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i n MERT&YB.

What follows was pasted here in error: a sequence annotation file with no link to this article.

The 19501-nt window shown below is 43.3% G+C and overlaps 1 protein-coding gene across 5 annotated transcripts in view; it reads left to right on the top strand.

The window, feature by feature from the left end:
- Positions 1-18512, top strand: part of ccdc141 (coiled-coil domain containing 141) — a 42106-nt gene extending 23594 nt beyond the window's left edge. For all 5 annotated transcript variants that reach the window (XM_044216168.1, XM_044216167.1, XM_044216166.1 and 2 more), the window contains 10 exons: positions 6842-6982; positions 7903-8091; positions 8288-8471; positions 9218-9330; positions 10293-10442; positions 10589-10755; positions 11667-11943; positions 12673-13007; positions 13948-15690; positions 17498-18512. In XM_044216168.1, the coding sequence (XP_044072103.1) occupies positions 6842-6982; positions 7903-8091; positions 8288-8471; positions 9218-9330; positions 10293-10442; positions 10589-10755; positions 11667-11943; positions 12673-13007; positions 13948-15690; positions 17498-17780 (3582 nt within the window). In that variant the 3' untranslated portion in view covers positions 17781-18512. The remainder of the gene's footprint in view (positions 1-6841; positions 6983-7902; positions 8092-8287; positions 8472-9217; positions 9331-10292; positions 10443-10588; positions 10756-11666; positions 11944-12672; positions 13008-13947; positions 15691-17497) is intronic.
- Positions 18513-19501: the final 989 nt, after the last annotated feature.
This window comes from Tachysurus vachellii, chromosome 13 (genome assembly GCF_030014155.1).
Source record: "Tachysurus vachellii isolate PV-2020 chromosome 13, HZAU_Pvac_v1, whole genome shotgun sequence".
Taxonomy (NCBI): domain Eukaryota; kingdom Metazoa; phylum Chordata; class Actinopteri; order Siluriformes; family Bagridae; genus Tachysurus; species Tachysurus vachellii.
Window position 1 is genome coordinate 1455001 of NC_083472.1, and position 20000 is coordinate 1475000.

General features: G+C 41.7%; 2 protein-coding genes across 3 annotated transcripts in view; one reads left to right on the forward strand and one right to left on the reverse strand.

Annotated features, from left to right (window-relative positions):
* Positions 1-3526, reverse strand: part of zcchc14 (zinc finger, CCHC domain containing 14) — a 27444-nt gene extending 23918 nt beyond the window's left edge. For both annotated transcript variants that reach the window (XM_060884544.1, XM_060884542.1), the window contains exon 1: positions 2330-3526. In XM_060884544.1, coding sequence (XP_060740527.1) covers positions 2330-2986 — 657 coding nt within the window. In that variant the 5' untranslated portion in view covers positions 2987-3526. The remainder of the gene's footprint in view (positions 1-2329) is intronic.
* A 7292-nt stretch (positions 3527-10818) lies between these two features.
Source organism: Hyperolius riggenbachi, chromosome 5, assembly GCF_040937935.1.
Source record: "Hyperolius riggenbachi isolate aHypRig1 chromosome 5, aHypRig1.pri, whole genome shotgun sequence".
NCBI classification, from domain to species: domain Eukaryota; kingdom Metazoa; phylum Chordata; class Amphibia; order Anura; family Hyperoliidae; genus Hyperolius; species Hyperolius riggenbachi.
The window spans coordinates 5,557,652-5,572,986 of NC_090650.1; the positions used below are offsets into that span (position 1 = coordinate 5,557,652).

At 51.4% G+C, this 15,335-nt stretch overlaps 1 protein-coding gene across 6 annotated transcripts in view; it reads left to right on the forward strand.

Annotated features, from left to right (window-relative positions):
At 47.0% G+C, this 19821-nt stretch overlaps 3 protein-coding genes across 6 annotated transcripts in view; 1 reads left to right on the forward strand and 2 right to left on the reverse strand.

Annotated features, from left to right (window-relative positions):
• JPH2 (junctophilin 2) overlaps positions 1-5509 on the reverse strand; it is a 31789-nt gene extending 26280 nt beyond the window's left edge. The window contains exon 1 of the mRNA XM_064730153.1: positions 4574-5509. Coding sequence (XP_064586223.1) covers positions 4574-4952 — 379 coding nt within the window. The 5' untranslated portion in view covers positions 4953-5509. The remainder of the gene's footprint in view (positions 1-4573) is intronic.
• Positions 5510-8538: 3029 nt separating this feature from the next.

n MERT&YB. I><ktCE>—Thte (ioiift was occupied on Saturday in dis- using of charges of drunkenness, and cases of assault only THE FORTHCOMING ELECTION OF GUARDIANS.—The Merthyr Telegraph, in an article dealing with local elec- tions says "When the election of Guardians especially comes round, the Nonconformist ratepayer must re- member that there is no board—not even excepting the School Boardpwhich has more to do with qvlestlons affec- ting our religious liberties than the Board of Guardians. We hftve seen 1.1ndite atterilpts ltiddB .to prdselytize inrtl&teB, to prevent Sotiiftti Catholics frOm Accepting offers of service in Protestant faItiiles, and to elidow dhÜrfJh: men and Catholics with public money for teaching their dogmas to paupers. If Nonconformists wish the princi- ples,Of. religious liberty to \J"f1 Established and faithfully carried Oiitj feliiey- itiUst draild bjjr tlteiiSS jiriiicimeg at their local 'dOrttijgfcSj and retiirii the men Whd Will r^siet eivery attempt at subverting them. We mention no names in view Of the approachiiig contests, but we hope these con- tests will display no symptoms of weakness or demorali- zation, but pass Off td the credit and to the lasting benefit of the parish." „ BDARRI dp GuAiirJiAss.—;Thd ordinary meeting Of this Bdard was held on Saturday, when there was a large attendance of guardians, the chair being occupied by Mr. G. T, Clark. The usual formal business having been dis- posed of; a loiig repdrt £ as read fromi a committee,. of Which Mr. J. C. Fowler was chairman, appointed to in- vestigate sundry charges preferred by the nurse against Dr. Gabe, the house-surgeon. It appeared from the re- port that the nurse had made specific charges of negli- gence against the. doctor. The committee heard the evi- dence of the parties themselves, and of the Master and Mr. Ward, who officiated for Dr. Gabe during his ill- ness., They came to the opinion that the majority of the charges made by the nurse were not substantiated, arid had been preferred in a moment of irritation but with respect to one patient, named M'Vie, it did appear that he was not seen from Saturday until his death, which occurred the next eveniug, and the doctor said he had concluded that it was a hopeless case, and therefore did not go to see the patient on Sunday. The committee thought the apparent hopelessness of any case was no ex- cuse for discontinuance of visits and medical treatment. The Workhouse medical relief book had not been regularly entered up, but it was explained as the consequence of recent illness, and Dr. Gabe promised regularity for the future. One of the committee (Mr. J. Lewis) happened to visit the Infirmary and, found the legs of one of the patients imported into this dispute, riaiUed Quinlan, in a foUl condition for want of washing which was clearly the result of negligence on the part of the nurse. The com- mittee went so far as to ascertain the opinions of the late nurses, the Sisters of Charity, of Dr. Gabe, and both con- sidered him kind to the patients, attentive and skilful in treatment, but Sister Francis thought he was rather abrupt in manner. It was probable that this abruptness on his part and the evident excessive irritability of the nurse's temper had brought about the existing unpleasant, and the com- mittee were of opinion that unless the doctor showed the nurse as much consideration, at least as he'had shown her predecessors, and the nurse Controlled her temper it would be impossible for them to work in harmony for the benefit of the patients or of the Guardians. The report was signed by Mr. Fowler, and the Board ordered it to be brought forward for consideration next week.






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